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World Day Against Child Labour

Author: Glencore | Date: 11/06/2018

Innovations such as electric vehicles and the lithium-ion batteries inside them are essential for the global transition to a low-carbon economy and are driving a rising demand for cobalt. Indeed, in a study with business intelligence and research company, CRU, we project that by 2030, cobalt demand will increase by 332%, compared to 2017 production.

Since over half the world’s cobalt reserves are in the Democratic Republic of Congo (DRC), these innovations are also helping drive the country’s economic prospects, creating jobs, stability and thriving communities. But this rising demand is also increasing incentives in unregulated mining which tends to rely heavily on child labour. 

This year, World Day Against Child Labour (WDACL) and April's World Day for Safety and Health at Work (SafeDay) have built a joint campaign focused on ending child labour entirely, and improving the safety and health of young workers. As a major natural resources company with operations in places such as the Democratic Republic of the Congo (DRC), both are major challenges for us and the broader mining industry. Addressing them lies at the heart of how we operate as a responsible company, with the clear understanding that we do not tolerate any form of child or forced labour in our business, including across the global supply chain. 
 

We do not believe that small-scale artisanal mining provides a sustainable way towards development, and ultimately does not help lift people out of poverty. 

Keeping children out of labour
We’ve seen increasing incentives for small-scale artisanal mining (ASM) in the DRC. Predominantly mined by hand, ASM tends to rely heavily on women and children in its operations, and the consequences can be far-reaching. Health risks deriving from inhalation of toxic dust, exposure to chemicals, and operations at unsafe sites are clear. More broadly, the children being exploited in these practices lose out on the opportunities to learn, study, and train for the lives and careers stretching out ahead of them.

We do not support ASM, nor do we process or purchase any material derived from ASM in the DRC. We do not believe that ASM provides a sustainable way towards development, and ultimately does not help lift people out of poverty. We have, therefore, developed robust due diligence processes to ensure this material does not enter our supply chain, and are keen to promote fully-transparent supply chains to protect against profits coming from the exploitation of children.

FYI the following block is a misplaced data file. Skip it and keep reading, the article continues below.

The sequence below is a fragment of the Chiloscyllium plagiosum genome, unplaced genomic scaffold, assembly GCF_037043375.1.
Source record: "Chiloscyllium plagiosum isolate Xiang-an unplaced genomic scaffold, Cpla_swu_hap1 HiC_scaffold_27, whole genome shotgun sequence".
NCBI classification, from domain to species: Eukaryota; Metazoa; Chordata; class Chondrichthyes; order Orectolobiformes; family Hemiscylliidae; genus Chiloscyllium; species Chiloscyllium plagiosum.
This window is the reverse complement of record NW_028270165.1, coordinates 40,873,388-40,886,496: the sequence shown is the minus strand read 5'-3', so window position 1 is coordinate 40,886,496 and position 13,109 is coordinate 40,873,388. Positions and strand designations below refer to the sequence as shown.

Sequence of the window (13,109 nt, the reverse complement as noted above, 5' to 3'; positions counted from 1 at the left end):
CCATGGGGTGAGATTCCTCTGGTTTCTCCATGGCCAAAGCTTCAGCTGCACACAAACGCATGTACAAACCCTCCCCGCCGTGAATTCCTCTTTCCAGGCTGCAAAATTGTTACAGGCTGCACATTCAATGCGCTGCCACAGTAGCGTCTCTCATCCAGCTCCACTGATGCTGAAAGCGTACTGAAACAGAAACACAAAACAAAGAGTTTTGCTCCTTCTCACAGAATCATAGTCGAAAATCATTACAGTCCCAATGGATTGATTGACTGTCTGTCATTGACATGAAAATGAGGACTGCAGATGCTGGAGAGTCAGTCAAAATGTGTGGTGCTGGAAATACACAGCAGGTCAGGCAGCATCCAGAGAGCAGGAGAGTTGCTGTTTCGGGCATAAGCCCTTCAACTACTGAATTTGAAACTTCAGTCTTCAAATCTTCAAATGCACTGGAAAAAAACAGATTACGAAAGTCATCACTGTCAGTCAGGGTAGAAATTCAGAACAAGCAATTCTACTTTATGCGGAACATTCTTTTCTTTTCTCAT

Alongside increased transparency, we’re proud to support a number of initiatives that address the roots of child labour in the region, namely endemic poverty. In partnership with local NGOs and churches, our Katanga and Mutanda copper operations in the DRC support holiday camps for schoolchildren. Between June and August 2017, over 7,200 children participated in a wide range of activities, such as theatre, drawing, and music, as well as discussions on the risks of artisanal mining and the importance of education. 

These holiday camps are run alongside economic diversification projects delivered by local cooperatives. From raising livestock, bee-keeping, and dairy businesses, to welding, carpentry, and catering, the training the local population receives is having a significant impact on local dependency on ASM. This commitment to fostering robust, diversified local economies is one we drive globally, be it dairy and wool sectors in Peru, supporting wildlife management training in Australia, or broad skills training in South Africa. Strong independent local economies are most likely to be able to stand up to the pressures of ASM, and deliver an environment in which children have a right to grow up.
 

7,200

children participated in our summer holiday camps last year in the DRC

Protecting the young in work
The other aspect of this year’s joint campaign was to highlight the importance of health and safety at work, particularly among young people. As a company carrying out dangerous work in challenging situations, we have a duty of care to our workers and staff, whatever their age. It is imperative, however, that our young employees are afforded a working environment where they can grow, develop and mature personally and professionally. Our SafeWork programme is at the core of our approach to maintaining safe working conditions, and we believe we are moving in the right direction. Our young employees receive industry-leading training designed to give them the skills to progress safely and with confidence throughout their career.
 

Ending all child labour by 2025
Ultimately, our aim is to help end child labour, in line with the Sustainable Development Goal (SDG) of ending all forms of child labour by 2025. Given the current demand, and rising future demand, for cobalt this will take a unified effort, where all parties are committed to ensuring the highest standards throughout the supply chain. By helping to diversify local economies and creating robust local communities, we can provide the tools for societies to protect their children from exploitation. Beyond this, we also aim to support the SDG target of safe and secure working environments for all workers by 2030. We’re committed to creating a safe, secure, and well-supported environment in which our next generation of employees can thrive, ensures a transparent and secure supply of the resources necessary for the global transition to a low carbon economy, and realizing the opportunity for the DRC and its people.